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Coronavirus and Its Effect on Real Estate

As the effects of the Coronavirus rattle the markets, real estate offers a financial sanctuary to investors who want to avoid volatile assets. Guest blogger and seasoned real estate agent, Jeff Marples, explains why real estate is a sound investment during these troubled times.

Jeffrey Marples
Jeffrey Marples

Many of my current clients, both buyers and sellers, are asking me for my prediction on how the Coronavirus outbreak  will affect the real estate market. First off, I need to remind them that this event is not like the collapse of the financial markets a decade ago. Leading into this event, the US has - and will continue to have - the strongest economy in the world as measured by gross domestic product (GDP).

Secondly, the FED, the Treasury and Congress are doing whatever they can to boost the economy in this period by injecting capital into the market. The foot is still on the gas pedal and we will surely get out from under this as time passes, clearly hoping for a much shorter turn-around time.

The 10-year Treasury yield will stay low for the foreseeable future, so mortgage interest rates should be down for some time. This will benefit those who are looking to purchase or refinance. With that said, lenders will likely prioritize new first loans over refinance loans. Borrowers should expect the standard 30 days for new home purchases and at least 60 days for a refinance. At this time and for the near-term, cash will be king, as counties are restricting movement of citizens, which includes appraisers viewing properties. So expect delays as we move through this ongoing crisis.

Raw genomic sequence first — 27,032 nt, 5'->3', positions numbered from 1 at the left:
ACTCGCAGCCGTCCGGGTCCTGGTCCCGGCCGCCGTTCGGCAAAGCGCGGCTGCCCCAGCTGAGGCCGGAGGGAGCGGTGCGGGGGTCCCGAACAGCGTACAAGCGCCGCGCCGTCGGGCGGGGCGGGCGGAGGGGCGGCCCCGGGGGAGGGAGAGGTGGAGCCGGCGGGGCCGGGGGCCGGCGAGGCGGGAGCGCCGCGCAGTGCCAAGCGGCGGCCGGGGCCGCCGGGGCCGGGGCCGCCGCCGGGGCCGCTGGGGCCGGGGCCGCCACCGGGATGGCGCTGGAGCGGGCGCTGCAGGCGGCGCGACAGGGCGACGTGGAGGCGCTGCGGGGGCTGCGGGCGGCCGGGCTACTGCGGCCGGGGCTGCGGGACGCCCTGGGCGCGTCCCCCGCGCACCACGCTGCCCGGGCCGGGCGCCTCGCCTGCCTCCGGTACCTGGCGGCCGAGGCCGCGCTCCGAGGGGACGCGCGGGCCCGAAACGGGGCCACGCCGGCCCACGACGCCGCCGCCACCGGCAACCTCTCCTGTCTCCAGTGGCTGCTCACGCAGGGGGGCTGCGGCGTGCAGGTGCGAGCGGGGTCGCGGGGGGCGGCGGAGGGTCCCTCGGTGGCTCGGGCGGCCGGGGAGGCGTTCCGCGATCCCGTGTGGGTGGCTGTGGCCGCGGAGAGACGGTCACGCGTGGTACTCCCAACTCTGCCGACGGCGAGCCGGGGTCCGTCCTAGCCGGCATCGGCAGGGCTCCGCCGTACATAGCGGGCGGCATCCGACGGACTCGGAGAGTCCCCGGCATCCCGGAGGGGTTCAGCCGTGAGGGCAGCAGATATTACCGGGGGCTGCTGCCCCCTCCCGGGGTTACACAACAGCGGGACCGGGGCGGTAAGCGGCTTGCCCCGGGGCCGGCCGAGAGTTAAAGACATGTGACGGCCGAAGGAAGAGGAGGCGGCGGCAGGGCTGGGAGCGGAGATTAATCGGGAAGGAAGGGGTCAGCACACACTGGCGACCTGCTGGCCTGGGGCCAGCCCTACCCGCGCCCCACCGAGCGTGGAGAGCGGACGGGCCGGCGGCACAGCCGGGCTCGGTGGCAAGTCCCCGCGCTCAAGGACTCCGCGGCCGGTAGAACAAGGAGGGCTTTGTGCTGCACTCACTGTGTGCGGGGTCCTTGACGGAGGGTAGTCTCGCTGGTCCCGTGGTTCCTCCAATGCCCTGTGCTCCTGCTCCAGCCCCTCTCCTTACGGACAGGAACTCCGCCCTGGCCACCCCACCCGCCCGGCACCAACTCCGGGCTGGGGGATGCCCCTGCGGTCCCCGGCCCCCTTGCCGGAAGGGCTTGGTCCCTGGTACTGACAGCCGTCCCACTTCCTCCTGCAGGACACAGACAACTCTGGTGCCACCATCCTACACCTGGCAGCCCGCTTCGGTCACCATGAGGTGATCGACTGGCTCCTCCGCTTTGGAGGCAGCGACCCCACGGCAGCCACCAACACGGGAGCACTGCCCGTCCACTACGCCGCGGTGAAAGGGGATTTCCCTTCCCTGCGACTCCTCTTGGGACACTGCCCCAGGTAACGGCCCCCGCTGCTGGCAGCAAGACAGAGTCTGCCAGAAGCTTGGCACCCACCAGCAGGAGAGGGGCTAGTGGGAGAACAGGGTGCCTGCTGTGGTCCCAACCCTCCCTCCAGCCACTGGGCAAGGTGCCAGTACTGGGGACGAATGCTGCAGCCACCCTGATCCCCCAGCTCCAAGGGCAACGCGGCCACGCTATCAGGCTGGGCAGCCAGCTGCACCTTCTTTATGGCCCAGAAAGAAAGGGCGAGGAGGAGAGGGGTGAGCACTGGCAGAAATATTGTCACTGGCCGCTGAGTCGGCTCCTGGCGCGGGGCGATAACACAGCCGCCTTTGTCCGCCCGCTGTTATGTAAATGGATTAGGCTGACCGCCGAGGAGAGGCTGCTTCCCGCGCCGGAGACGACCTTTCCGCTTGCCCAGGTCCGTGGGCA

However, the question remains; how does this affect the current market environment? From my point of view, this economic shift will have a negative impact on home values, but not by a substantial amount or for the long term. This would effectively pull back some of the gains that were had over the last 7 years. Simply put, home owners will have to be more aggressive on their listing prices as most buyers will be sitting on the sidelines waiting for the all clear. Sellers should also expect to do whatever they can to keep contracts moving forward. Ultimately, make buyers happy and get that deal closed.

Savvy buyers should look at this short-term timeline as a gift to negotiate hard and drive those prices down.  This will certainly contribute to the negative effect on values in the short term but not necessarily as time goes on.

Remember, three of the last five recessions saw growth in property values, while each recession saw the real estate market outperforming GDP, with the only exception of the housing crisis that occurred in 2008. The reason is that real estate is a less volatile asset with more reliable long-term performance. People will pull out of equities in the stock markets and often reinvest in real estate.

If there’s any advice I can offer, it’s this: stay focused on your goals. Don’t get caught up in the narrative and hide in a corner. Bold moves come at times when everyone else is looking the other way. Strike while the iron is hot. Opportunity is out there.

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